OddCameras.com              Mamiya Universal/23/Press System

The Mamiya Press was - as the name suggests - a
very popular press photographer's camera for the 6x7 and 6x9 format, with a large, coupled and reliable view/rangefinder, introduced in 1960. There was a 90mm standard lens, a very good 65mm wide angle with its finder and a 150mm tele lens with its mask to be clipsed into the viewfinder. Since the Press camera had built-in bellows for compensation of converging lines, there were also a ground glass and sheet film magazines available.

The Super 23 was a major redesign of the Press camera in 1967. It had a bigger view/rangerfinder with bright framelines
and parallax compensation, built-in masks for the standard lenses (100mm, 150mm, and 250mm), and a sturdier lens fixation to be able to carry the new bright but heavier lenses. There were now lenses from a 50mm super wide-angle (equivalent to 21mm with 24x36mm film) to the large and heavy 250mm F5 telephoto lens.

The Universal was a Super 23 model without the bellows and with a different, larger fixation for the backs, including a Polaroid Pack 100 Back. It was introduced in 1969. Because of the larger size of the Polaroid films new lenses were necessary. The 100mm standard was replaced by the 127mm, both lenses have an excellent reputation. The 65mm wide-angle got a 75mm sister. The 150mm was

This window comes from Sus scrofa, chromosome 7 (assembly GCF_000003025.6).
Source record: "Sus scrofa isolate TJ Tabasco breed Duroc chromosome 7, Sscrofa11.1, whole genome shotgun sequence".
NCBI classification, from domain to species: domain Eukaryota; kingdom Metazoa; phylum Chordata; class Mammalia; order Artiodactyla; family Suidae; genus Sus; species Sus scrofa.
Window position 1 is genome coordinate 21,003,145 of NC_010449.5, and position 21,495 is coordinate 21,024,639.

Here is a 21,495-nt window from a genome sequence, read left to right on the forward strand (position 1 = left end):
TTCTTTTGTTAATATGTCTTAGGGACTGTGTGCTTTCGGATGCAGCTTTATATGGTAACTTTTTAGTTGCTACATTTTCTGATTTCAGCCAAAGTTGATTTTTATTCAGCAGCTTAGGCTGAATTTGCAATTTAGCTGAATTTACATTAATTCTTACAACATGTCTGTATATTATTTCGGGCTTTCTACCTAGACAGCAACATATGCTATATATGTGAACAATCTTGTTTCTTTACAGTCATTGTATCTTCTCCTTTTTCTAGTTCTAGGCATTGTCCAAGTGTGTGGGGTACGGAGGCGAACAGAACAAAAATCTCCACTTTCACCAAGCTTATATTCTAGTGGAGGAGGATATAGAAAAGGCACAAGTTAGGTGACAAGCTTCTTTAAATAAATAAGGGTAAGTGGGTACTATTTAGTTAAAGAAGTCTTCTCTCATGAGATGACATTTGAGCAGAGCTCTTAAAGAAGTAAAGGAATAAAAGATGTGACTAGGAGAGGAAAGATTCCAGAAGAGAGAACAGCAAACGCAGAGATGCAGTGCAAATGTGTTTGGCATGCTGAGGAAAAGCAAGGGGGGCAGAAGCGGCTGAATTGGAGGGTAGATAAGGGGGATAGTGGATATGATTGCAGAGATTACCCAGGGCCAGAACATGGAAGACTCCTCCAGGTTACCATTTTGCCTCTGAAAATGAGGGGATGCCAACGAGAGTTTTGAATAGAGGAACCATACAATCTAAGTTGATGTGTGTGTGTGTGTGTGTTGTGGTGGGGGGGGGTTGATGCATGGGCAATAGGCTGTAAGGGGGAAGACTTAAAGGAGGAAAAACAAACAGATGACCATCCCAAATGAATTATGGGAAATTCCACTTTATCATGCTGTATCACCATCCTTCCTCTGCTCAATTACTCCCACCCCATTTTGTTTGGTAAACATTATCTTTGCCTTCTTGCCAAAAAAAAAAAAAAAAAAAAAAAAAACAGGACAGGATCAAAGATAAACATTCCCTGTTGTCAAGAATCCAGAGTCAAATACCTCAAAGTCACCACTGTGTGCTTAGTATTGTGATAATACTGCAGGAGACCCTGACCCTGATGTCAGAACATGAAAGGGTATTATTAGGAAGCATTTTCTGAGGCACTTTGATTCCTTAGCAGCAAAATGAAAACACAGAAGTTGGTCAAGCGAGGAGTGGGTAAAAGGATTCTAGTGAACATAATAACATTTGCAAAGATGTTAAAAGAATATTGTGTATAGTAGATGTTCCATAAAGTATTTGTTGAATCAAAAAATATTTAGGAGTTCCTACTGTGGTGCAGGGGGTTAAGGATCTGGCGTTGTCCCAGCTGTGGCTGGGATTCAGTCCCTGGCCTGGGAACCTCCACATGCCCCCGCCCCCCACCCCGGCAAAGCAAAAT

usable without changes for the larger format. FYI: the 50mm and the 65mm lenses show some vignetting in Pola format, as the 100mm 1: 2.8, whereas the 100mm 1: 3.5 can be o.k. (I own 3 of them), but there are also reports of a slight vignetting. All lenses are fully synchronized up to 1/500 sec.

The Polaroid 600SE was subsidized by the Polaroid company, as already some other model before. They hoped for ample film sales to professionals. In the early 80s the 600SE and it's accessories were about half the Mamiya prices
in Germany. In order not to ruin the Mamiya-market and not to subsidize non-Polaroid photographers, the two systems were made ​​incompatible. Neither the lens fixation nor the back connection fit to one another. And no, a simple exchange of the "claws" for the backs does not work (see Do-It-Yourself pages). Not even the handle is the same, the one of the 600SE it is firmly attached. After all, later there was an adapter for the Mamiya roll film backs, not subsidized of course, extra-expensive and very rare.